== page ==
Drew Bledsoe AUTO SIGNED Buffalo Bills Jersey Beckett BAS COA
Drew Bledsoe AUTO SIGNED Buffalo Bills Jersey Beckett BAS COA
Drew Bledsoe AUTO SIGNED Buffalo Bills Jersey Beckett BAS COA
Drew Bledsoe AUTO SIGNED Buffalo Bills Jersey Beckett BAS COA
Drew Bledsoe AUTO SIGNED Buffalo Bills Jersey Beckett BAS COA

Drew Bledsoe AUTO SIGNED Buffalo Bills Jersey Beckett BAS COA


Drew McQueen Bledsoe (born February 14, 1972)[1] is a former American football quarterback who played in the National Football League (NFL) for 14 seasons, primarily with the New England Patriots. He served as New England's starting quarterback from 1993 to 2001 and was considered the face of the Patriots franchise during his nine seasons with the team.[2]

The first overall pick in the 1993 NFL Draft, Bledsoe helped improve the fortunes of the Patriots, who had fallen on hard times.[3][4] During his tenure as starting quarterback, the Patriots ended a seven-season postseason drought, qualified for the playoffs four times, and made one Super Bowl appearance in Super Bowl XXXI. He was also named to three Pro Bowls and became the youngest quarterback to play in the NFL's all-star game at the time with his 1995 appearance.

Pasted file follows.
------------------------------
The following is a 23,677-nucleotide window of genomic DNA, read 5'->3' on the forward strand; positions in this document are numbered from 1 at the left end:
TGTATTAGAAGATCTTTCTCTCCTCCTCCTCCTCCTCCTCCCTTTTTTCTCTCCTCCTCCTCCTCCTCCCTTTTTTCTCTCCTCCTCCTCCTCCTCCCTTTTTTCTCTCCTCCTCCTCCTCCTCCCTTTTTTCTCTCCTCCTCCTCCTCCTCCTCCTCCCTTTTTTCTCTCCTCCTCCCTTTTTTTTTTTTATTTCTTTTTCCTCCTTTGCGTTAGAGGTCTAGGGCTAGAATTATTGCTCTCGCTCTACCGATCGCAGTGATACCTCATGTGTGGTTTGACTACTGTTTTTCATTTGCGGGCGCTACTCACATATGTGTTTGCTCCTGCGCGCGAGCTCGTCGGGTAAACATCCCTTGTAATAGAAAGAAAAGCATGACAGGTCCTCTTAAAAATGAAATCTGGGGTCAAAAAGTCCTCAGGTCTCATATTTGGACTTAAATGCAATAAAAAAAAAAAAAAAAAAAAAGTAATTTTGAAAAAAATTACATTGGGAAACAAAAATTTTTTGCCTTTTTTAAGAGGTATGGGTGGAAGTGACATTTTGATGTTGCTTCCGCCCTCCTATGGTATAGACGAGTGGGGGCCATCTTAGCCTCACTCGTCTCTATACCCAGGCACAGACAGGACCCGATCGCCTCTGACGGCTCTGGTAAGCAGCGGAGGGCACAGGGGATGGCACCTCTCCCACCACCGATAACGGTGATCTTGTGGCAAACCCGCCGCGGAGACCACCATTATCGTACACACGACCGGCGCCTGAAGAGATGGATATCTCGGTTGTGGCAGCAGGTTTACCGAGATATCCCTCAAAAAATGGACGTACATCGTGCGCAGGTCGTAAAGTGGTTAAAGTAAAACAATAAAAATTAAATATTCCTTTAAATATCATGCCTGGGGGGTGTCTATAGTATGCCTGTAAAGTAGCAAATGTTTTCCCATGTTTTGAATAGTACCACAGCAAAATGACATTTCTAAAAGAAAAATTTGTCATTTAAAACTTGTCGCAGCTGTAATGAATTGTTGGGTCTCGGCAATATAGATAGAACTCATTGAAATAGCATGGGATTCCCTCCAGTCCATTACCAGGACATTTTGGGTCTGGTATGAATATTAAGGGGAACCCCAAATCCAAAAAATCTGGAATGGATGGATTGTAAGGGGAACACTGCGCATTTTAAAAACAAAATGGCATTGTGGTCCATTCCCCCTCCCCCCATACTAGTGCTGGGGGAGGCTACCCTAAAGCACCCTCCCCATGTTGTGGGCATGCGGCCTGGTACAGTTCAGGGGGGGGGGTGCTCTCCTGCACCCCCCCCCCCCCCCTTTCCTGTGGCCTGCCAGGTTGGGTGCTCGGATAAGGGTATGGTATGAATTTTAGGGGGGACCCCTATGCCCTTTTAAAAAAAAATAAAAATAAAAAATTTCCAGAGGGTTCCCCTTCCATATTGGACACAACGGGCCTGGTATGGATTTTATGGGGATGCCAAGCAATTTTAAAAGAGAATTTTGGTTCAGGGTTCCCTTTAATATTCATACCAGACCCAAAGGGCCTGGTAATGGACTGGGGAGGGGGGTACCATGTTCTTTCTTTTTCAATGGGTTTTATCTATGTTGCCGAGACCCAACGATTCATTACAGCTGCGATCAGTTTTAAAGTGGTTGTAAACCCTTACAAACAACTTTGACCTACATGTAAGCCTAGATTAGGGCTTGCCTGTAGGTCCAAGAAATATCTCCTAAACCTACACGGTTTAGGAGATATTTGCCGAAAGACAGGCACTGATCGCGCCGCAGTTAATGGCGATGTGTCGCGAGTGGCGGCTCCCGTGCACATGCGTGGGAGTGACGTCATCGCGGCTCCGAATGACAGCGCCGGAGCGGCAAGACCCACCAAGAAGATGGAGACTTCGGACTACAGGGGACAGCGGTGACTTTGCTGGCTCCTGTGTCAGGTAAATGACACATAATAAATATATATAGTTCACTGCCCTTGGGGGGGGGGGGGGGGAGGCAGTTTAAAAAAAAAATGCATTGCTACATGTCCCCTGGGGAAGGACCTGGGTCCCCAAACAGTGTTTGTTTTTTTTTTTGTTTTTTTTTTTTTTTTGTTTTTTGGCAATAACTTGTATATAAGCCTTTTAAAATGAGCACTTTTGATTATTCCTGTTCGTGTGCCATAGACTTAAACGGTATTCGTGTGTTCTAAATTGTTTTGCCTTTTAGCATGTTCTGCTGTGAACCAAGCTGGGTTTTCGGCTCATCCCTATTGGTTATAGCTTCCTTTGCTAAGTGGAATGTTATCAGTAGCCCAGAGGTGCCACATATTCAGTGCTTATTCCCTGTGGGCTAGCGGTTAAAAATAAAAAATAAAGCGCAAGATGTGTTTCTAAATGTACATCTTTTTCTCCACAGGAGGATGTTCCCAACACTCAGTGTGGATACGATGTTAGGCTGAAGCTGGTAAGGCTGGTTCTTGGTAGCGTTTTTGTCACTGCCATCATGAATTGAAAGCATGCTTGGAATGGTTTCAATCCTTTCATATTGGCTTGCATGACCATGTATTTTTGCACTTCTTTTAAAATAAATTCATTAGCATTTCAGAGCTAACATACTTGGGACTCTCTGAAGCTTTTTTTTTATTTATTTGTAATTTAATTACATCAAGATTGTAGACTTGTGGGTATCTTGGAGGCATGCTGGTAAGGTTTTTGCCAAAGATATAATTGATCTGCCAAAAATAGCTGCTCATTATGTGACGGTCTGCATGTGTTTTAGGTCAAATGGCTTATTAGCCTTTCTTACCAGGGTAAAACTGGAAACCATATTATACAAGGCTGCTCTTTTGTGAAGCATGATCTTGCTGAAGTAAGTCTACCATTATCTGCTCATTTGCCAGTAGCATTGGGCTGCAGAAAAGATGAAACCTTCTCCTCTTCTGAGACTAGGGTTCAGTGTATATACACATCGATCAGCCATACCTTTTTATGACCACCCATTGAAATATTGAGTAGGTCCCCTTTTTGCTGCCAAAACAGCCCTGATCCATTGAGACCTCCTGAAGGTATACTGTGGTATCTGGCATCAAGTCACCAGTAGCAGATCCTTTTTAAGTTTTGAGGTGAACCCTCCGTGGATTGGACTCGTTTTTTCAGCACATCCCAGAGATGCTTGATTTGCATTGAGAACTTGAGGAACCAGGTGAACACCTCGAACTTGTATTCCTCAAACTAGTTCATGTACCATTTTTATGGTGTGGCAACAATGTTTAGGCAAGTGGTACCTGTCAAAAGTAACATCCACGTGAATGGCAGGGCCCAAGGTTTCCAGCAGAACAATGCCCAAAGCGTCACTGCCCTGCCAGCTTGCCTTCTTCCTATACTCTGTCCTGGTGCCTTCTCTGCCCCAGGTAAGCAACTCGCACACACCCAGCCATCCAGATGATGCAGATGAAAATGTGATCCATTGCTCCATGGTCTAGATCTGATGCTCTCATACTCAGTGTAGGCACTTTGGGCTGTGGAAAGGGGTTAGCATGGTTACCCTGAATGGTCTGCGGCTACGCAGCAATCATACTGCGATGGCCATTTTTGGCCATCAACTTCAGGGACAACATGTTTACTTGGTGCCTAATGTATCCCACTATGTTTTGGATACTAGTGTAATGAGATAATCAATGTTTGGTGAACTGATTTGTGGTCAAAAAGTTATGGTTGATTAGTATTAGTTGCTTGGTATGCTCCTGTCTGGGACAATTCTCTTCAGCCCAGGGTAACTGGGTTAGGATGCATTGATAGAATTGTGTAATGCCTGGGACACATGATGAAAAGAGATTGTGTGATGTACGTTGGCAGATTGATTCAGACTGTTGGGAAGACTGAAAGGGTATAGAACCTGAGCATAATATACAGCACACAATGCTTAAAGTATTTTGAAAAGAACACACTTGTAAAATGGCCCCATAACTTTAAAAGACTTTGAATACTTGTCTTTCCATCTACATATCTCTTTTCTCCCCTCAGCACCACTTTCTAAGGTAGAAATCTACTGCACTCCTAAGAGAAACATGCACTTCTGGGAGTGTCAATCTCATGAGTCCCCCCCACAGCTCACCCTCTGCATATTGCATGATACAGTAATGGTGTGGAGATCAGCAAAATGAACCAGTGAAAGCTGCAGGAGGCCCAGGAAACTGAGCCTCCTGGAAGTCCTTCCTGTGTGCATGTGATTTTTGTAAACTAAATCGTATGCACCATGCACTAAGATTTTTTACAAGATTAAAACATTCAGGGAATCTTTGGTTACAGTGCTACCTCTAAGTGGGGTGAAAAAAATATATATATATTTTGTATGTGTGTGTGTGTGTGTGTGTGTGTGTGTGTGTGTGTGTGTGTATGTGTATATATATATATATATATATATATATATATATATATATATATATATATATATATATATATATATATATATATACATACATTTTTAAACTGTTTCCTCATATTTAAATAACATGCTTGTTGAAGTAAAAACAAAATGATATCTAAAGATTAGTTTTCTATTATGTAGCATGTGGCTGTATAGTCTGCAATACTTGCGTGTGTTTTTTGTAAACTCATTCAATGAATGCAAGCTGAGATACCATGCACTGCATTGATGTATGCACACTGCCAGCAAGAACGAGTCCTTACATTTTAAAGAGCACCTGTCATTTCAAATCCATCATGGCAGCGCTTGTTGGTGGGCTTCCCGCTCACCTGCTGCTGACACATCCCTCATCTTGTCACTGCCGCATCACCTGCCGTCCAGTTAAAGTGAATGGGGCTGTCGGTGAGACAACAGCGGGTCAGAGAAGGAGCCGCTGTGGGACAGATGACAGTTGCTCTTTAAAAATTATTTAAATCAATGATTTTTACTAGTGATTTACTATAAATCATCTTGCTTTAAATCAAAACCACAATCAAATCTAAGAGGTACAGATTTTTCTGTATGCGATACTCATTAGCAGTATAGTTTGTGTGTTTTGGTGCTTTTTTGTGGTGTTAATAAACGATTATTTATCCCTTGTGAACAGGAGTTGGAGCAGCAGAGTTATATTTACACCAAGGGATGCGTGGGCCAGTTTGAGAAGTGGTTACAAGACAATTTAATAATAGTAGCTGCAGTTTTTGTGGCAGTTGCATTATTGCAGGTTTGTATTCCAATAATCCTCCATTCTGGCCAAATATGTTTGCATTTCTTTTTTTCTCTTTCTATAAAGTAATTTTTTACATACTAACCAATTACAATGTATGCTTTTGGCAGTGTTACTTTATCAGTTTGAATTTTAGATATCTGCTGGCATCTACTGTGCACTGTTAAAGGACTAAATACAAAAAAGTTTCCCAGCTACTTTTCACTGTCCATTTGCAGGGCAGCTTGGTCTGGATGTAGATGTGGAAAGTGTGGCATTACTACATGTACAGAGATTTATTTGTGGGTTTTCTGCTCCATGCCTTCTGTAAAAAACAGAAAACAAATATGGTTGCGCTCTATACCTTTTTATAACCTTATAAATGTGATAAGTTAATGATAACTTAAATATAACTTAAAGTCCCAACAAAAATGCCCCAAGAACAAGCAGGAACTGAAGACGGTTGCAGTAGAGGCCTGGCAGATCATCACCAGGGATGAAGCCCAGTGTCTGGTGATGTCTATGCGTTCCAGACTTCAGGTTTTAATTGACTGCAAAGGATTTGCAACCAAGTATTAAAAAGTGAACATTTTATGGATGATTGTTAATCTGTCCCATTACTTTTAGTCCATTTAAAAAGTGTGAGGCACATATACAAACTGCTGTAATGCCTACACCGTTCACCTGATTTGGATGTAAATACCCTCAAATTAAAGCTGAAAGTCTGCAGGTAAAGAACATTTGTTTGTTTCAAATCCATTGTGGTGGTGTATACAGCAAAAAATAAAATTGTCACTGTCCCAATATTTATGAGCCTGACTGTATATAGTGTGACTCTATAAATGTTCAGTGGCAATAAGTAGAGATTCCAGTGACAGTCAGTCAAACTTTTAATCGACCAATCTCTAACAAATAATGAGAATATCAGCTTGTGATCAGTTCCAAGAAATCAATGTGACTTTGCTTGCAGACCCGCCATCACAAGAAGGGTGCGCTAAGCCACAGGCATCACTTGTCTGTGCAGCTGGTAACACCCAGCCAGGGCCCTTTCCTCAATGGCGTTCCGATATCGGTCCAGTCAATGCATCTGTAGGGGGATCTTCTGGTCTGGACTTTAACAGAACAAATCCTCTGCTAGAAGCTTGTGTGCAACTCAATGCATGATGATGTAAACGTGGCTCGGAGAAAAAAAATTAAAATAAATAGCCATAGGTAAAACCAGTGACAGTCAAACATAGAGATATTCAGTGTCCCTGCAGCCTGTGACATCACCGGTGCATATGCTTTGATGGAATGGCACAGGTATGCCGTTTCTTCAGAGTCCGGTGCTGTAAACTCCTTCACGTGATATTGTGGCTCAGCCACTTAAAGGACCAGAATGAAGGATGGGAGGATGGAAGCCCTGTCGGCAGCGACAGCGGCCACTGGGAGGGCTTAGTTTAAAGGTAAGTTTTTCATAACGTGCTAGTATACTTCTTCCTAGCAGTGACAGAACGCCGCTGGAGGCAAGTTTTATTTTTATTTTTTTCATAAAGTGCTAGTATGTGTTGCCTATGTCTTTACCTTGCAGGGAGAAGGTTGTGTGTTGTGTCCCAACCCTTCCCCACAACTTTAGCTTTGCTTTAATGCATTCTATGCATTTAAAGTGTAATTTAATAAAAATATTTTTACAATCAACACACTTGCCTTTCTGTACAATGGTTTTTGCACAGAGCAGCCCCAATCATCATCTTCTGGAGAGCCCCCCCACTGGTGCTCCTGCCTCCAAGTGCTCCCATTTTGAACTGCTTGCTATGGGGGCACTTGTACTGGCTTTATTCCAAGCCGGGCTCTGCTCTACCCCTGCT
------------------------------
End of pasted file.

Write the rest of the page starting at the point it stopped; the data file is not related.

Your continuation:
Following a period of declining success and two consecutive seasons when the Patriots missed the playoffs, Bledsoe suffered a near-fatal injury early in the 2001 season and was replaced as starter by backup Tom Brady. He was unable to regain his starting position for the remainder of the season due to Brady's success, which led to the Patriots winning their first championship in Super Bowl XXXVI and began a dynasty for the franchise. Bledsoe subsequently retired after stints with the Buffalo Bills, where he made a fourth Pro Bowl appearance, and the Dallas Cowboys.

While his tenure with the Patriots would ultimately be eclipsed by Brady, Bledsoe is recognized for helping rebuild the franchise and his role during their first Super Bowl-winning season when he led the team to victory in the 2001 AFC Championship after Brady was injured.[2][3][4] For his accomplishments in New England, he was inducted to the Patriots Hall of Fame in 2011.